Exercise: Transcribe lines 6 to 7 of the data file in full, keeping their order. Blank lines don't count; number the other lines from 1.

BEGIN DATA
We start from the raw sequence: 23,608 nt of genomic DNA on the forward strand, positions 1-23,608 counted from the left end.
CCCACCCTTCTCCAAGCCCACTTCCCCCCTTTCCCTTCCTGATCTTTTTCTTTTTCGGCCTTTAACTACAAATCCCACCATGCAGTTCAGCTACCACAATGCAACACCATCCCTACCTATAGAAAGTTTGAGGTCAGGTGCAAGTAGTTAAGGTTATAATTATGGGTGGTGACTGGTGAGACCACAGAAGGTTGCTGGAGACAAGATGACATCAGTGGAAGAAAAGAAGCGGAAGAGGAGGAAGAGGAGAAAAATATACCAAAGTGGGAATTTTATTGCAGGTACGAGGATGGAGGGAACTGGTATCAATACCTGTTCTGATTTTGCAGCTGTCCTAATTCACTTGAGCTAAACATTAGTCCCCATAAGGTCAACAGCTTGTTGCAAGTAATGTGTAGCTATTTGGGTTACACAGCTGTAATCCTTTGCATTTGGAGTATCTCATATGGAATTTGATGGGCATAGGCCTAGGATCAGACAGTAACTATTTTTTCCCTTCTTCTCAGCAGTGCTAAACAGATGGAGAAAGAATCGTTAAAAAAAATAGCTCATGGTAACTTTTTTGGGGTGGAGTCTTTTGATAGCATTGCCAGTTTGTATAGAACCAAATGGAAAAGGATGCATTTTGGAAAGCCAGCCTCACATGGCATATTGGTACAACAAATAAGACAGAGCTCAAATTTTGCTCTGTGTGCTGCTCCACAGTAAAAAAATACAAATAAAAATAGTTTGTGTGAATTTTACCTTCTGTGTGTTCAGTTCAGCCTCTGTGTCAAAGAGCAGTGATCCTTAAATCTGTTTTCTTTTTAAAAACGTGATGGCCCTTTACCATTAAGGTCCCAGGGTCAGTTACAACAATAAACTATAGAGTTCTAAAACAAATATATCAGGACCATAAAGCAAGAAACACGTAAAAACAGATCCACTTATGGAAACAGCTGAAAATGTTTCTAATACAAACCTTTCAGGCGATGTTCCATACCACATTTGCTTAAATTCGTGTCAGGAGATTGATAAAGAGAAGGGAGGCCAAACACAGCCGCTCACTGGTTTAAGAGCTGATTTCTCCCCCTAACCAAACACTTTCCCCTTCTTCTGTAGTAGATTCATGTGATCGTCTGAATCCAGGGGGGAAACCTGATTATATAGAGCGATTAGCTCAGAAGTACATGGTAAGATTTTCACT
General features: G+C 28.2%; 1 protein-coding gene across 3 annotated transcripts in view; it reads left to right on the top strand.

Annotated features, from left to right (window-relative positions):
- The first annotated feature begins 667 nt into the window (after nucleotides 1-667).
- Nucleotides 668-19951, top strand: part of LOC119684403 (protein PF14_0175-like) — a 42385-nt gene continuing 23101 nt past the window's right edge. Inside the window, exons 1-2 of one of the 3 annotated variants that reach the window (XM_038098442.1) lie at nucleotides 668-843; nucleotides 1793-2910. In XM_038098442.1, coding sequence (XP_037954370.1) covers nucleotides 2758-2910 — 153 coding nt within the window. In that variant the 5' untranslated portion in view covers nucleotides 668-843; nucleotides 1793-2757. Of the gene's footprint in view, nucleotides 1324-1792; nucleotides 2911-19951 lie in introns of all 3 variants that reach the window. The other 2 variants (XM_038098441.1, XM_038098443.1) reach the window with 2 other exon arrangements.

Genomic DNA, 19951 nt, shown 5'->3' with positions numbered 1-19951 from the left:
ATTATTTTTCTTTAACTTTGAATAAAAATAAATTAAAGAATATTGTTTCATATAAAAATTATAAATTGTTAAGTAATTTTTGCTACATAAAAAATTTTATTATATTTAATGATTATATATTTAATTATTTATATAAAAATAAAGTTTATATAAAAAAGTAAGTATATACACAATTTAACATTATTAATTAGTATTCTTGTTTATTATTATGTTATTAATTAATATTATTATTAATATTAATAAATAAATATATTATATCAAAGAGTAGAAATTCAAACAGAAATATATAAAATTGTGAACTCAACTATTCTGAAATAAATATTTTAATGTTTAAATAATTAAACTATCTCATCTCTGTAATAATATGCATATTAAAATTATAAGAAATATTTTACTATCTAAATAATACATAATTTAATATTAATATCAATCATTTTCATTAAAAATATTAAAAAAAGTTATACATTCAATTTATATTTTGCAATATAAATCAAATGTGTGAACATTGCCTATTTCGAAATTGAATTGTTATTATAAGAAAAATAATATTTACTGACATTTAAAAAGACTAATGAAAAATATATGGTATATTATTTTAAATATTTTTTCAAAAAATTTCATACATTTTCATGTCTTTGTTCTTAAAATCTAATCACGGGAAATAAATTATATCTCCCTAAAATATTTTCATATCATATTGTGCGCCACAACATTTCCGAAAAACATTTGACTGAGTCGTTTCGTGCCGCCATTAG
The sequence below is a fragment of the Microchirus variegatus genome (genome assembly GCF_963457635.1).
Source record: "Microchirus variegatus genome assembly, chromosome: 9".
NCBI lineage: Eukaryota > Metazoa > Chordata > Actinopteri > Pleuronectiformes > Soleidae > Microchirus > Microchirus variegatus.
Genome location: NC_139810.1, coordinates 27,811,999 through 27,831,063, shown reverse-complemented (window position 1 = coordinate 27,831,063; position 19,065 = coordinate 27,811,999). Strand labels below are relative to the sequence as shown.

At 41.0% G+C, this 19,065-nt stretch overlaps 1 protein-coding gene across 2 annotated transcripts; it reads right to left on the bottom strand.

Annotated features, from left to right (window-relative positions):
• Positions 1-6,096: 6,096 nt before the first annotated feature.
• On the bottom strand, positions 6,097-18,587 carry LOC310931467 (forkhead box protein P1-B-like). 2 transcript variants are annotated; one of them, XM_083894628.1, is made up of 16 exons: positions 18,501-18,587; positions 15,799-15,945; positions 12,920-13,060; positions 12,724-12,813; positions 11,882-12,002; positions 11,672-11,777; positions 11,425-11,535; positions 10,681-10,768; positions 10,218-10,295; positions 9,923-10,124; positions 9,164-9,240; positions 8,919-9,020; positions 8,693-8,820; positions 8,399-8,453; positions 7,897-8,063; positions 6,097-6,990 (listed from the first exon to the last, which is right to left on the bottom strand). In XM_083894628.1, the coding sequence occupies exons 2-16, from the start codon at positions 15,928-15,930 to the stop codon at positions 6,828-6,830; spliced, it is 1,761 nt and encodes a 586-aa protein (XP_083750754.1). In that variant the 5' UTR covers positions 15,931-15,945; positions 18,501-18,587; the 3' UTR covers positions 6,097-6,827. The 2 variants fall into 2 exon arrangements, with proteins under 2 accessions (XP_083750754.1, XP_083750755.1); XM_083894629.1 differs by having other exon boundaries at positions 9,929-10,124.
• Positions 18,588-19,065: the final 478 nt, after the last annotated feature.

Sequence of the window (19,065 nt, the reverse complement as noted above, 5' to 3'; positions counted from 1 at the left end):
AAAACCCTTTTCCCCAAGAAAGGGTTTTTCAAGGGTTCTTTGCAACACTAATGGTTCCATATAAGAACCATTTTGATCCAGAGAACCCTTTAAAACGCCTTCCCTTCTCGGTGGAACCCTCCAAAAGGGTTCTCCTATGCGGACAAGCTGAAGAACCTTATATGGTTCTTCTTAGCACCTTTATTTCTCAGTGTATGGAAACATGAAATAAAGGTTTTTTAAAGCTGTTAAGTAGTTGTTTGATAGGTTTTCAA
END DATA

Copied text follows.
- Nucleotides 668-19951, top strand: part of LOC119684403 (protein PF14_0175-like) — a 42385-nt gene continuing 23101 nt past the window's right edge. Inside the window, exons 1-2 of one of the 3 annotated variants that reach the window (XM_038098442.1) lie at nucleotides 668-843; nucleotides 1793-2910. In XM_038098442.1, coding sequence (XP_037954370.1) covers nucleotides 2758-2910 — 153 coding nt within the window. In that variant the 5' untranslated portion in view covers nucleotides 668-843; nucleotides 1793-2757. Of the gene's footprint in view, nucleotides 1324-1792; nucleotides 2911-19951 lie in introns of all 3 variants that reach the window. The other 2 variants (XM_038098441.1, XM_038098443.1) reach the window with 2 other exon arrangements.

Genomic DNA, 19951 nt, shown 5'->3' with positions numbered 1-19951 from the left: